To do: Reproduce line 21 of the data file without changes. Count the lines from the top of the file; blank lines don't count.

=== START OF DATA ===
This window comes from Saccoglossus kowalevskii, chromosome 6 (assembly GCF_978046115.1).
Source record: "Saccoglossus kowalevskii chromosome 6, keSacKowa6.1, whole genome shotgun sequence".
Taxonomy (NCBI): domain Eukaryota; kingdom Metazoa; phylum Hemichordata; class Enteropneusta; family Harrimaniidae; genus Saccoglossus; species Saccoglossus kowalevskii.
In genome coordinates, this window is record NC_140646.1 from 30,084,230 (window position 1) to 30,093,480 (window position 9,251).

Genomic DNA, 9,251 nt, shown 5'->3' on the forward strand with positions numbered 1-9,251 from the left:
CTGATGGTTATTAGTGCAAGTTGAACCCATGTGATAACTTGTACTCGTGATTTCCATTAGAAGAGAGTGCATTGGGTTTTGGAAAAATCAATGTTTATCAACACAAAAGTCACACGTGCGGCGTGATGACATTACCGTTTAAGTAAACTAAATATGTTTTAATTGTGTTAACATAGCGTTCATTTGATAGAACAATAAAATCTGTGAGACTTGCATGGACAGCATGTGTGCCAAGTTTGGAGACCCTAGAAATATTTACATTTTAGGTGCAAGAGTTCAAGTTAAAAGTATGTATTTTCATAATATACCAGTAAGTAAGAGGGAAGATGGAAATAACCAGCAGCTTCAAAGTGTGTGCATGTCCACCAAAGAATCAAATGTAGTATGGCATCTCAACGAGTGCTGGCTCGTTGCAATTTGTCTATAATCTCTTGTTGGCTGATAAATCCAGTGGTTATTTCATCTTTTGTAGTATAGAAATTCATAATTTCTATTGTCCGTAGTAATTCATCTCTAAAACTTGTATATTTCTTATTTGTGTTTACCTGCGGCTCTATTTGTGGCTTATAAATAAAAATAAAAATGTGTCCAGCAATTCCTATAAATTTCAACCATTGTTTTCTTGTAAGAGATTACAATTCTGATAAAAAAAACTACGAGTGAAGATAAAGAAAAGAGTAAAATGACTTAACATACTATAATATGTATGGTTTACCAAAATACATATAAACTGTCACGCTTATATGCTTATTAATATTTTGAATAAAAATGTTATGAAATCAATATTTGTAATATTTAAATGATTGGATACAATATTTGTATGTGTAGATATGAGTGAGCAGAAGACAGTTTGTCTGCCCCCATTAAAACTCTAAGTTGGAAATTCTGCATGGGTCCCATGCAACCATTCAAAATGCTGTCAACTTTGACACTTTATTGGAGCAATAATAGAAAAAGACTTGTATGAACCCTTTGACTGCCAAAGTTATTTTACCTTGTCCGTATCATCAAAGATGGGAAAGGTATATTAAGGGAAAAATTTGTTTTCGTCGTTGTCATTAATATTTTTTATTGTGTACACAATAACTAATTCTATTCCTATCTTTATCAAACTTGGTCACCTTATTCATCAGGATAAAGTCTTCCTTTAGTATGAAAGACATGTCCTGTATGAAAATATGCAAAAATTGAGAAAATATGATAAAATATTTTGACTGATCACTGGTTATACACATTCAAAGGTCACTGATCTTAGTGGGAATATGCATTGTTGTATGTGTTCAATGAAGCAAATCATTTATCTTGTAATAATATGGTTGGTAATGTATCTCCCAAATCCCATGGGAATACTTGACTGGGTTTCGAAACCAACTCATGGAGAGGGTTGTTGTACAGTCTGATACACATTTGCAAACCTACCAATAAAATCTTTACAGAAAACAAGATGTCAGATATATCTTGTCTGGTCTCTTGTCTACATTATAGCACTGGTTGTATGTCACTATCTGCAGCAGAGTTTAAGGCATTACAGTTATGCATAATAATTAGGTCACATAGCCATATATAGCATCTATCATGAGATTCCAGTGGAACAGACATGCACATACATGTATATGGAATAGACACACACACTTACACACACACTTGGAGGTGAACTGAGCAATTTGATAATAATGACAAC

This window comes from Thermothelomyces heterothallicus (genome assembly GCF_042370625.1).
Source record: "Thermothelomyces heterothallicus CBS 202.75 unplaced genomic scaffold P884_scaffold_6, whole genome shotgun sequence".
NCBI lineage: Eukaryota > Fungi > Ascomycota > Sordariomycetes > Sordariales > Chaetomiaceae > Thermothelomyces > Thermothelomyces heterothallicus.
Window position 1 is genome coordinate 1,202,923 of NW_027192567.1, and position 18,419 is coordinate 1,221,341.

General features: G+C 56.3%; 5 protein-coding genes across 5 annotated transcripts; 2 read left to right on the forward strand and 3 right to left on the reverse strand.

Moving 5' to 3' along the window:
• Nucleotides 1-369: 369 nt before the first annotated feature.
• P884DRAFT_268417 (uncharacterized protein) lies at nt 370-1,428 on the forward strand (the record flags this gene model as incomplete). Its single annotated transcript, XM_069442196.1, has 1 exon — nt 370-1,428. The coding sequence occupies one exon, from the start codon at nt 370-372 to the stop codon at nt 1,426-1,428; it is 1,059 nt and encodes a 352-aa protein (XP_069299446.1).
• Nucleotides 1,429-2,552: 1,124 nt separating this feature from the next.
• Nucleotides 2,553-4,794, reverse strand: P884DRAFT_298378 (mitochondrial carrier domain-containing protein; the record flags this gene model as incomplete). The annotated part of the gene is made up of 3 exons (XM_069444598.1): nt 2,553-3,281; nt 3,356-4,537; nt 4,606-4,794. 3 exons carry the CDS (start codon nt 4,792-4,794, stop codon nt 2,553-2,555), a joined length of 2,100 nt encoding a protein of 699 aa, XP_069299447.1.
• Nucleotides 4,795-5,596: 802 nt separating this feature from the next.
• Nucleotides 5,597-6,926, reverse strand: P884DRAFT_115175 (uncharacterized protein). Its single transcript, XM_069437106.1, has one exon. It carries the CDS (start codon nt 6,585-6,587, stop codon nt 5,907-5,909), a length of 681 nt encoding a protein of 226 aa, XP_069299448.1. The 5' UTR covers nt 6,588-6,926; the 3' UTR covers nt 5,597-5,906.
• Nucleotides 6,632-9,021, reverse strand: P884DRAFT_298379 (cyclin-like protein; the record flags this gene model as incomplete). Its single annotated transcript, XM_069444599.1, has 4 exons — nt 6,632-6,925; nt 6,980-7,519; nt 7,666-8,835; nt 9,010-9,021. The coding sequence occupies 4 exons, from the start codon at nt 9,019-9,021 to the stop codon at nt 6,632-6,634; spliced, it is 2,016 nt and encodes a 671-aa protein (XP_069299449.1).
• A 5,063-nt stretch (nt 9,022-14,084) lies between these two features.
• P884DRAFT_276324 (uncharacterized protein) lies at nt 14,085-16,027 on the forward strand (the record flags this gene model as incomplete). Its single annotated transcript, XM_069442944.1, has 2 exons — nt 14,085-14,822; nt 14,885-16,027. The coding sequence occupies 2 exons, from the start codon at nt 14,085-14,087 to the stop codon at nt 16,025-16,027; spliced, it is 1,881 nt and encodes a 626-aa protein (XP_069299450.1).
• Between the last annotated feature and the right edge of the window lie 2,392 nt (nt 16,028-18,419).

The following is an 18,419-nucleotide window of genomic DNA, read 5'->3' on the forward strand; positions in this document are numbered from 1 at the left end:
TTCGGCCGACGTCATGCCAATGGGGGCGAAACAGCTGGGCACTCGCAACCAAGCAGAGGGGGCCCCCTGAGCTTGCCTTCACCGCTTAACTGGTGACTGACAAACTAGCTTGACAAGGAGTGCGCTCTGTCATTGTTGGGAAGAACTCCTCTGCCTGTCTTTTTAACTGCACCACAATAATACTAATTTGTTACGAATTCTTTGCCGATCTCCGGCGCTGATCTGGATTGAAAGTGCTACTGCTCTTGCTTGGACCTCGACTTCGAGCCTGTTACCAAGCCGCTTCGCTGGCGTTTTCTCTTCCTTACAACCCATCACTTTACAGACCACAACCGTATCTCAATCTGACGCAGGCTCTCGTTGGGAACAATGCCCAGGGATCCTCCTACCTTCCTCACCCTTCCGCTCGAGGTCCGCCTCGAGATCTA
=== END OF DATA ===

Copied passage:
• P884DRAFT_276324 (uncharacterized protein) lies at nt 14,085-16,027 on the forward strand (the record flags this gene model as incomplete). Its single annotated transcript, XM_069442944.1, has 2 exons — nt 14,085-14,822; nt 14,885-16,027. The coding sequence occupies 2 exons, from the start codon at nt 14,085-14,087 to the stop codon at nt 16,025-16,027; spliced, it is 1,881 nt and encodes a 626-aa protein (XP_069299450.1).